Energy company AGL has suspended sales of coal ash and ash by-products from its Bayswater and Liddell power stations in NSW due to elevated signs of heavy metals in the product.
In a release on Thursday, the company said testing showed some of the coal ash from the Bayswater and Liddell power stations in the Upper Hunter region of NSW showed levels of chromium, cadmium and copper exceeding limits set by the Environment Protection Authority.
AGL’s executive general manager of group operations Doug Jackson said while recent coal ash purchases had met customers’ needs, sales had been halted as a precaution and a review is underway.
“Our external expert’s initial advice is that the levels detected in the coal ash samples taken do not pose a risk to public or worker health and are unlikely to pose an unacceptable risk to the environment given the uses to which the coal ash is put,” Mr Jackson said.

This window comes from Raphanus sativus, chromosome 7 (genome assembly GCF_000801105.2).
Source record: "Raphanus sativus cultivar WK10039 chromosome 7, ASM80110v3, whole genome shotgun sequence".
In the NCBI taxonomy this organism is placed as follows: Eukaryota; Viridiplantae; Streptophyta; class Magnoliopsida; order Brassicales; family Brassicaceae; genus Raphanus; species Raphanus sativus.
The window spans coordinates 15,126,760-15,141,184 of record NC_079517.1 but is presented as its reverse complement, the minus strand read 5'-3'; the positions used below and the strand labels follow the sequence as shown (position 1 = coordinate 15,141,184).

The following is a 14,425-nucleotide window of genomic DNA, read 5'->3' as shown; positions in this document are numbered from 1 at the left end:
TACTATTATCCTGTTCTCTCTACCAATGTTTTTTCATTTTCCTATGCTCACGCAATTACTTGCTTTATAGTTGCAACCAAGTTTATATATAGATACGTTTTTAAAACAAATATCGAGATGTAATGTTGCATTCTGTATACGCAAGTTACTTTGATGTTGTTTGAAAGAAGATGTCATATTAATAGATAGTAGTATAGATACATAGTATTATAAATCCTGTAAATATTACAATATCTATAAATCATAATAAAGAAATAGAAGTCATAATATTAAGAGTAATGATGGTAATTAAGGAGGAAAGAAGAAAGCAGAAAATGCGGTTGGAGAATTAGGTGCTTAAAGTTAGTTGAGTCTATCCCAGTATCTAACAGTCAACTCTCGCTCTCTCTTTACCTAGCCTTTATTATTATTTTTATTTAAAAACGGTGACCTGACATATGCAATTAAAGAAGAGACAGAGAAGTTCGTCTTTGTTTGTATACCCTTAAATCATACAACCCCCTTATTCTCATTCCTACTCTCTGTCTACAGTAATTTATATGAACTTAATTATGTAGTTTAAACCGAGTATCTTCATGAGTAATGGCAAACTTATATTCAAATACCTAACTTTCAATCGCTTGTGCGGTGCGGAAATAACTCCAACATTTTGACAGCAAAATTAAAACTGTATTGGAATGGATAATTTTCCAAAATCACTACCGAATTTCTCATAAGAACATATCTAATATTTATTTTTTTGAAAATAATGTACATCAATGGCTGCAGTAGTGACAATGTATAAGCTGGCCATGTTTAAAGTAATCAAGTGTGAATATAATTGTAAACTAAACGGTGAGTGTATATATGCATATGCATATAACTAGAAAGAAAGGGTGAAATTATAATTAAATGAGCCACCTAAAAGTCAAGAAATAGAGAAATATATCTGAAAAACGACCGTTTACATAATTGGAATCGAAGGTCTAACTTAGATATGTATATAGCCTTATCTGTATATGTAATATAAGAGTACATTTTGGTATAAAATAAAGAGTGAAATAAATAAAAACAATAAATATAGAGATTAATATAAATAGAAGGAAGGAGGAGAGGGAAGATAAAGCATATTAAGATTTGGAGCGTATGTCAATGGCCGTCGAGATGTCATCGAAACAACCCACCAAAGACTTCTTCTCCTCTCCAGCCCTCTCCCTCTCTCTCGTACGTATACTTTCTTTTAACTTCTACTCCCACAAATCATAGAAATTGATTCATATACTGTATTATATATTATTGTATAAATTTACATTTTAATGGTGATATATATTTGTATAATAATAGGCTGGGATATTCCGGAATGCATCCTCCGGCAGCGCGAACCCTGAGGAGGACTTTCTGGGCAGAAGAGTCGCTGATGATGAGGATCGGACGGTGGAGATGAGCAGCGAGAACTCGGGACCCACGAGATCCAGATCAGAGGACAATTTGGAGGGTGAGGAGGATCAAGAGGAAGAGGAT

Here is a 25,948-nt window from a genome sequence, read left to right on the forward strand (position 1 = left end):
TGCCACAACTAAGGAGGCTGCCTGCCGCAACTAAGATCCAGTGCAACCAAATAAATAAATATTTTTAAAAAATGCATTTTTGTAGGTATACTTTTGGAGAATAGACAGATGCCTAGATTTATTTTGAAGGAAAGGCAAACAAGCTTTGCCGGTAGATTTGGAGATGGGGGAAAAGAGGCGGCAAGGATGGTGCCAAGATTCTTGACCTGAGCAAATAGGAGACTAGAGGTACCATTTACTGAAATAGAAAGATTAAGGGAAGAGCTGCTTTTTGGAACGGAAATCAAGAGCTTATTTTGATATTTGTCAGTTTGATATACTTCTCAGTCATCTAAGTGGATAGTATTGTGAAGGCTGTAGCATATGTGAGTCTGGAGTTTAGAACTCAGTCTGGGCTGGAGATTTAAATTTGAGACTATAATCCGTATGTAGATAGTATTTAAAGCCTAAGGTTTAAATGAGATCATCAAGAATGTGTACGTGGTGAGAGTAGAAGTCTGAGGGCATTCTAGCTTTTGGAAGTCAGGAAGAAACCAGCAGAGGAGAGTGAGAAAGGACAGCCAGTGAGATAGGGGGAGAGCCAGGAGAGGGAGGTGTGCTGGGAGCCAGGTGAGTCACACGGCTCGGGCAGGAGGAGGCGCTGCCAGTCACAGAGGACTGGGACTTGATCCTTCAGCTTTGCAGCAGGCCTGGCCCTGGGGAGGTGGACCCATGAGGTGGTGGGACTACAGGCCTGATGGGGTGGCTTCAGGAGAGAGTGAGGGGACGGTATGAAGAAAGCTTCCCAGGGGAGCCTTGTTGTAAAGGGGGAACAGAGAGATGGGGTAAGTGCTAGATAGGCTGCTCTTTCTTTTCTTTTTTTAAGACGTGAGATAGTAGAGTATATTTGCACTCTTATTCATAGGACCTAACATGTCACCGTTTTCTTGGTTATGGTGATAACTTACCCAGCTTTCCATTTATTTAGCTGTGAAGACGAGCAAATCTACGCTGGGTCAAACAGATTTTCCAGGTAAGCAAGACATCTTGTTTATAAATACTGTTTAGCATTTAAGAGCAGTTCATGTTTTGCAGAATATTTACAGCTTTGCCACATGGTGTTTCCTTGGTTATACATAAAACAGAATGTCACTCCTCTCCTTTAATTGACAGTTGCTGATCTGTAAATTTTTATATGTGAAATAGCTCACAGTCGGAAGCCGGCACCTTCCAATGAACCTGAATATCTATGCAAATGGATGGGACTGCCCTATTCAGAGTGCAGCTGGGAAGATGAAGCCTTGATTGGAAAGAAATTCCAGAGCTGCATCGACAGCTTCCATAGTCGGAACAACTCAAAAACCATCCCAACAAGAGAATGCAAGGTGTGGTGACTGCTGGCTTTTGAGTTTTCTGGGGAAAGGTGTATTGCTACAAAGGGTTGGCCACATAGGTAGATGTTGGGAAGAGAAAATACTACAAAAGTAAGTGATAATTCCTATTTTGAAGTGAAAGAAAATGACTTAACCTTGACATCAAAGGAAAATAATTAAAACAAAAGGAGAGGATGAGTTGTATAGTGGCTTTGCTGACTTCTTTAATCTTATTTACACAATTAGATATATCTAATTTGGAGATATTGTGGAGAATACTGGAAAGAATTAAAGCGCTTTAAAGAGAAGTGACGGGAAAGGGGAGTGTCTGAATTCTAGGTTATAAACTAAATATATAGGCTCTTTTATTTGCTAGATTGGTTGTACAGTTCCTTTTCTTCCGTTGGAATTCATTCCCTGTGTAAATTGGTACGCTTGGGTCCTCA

“We have asked those businesses that have purchased our ash to cease any further distribution of ash purchased from AGL and have provided assurances we will help them find alternative sources to minimise impacts on their businesses.”
The Nature Conservation Council of NSW said AGL’s admission highlighted the need to tighten environmental controls on the mining industry.
The company’s share price was already subdued after JP Morgan Chase downgraded it from “overweight” to “neutral” overnight.
AGL shares dipped 1.99 per cent from a near five month high to close at $20.70 on Thursday.
Last month the company announced acting chief executive Brett Redman would have his position made permanent, following the departure of Andrew Vesey in August.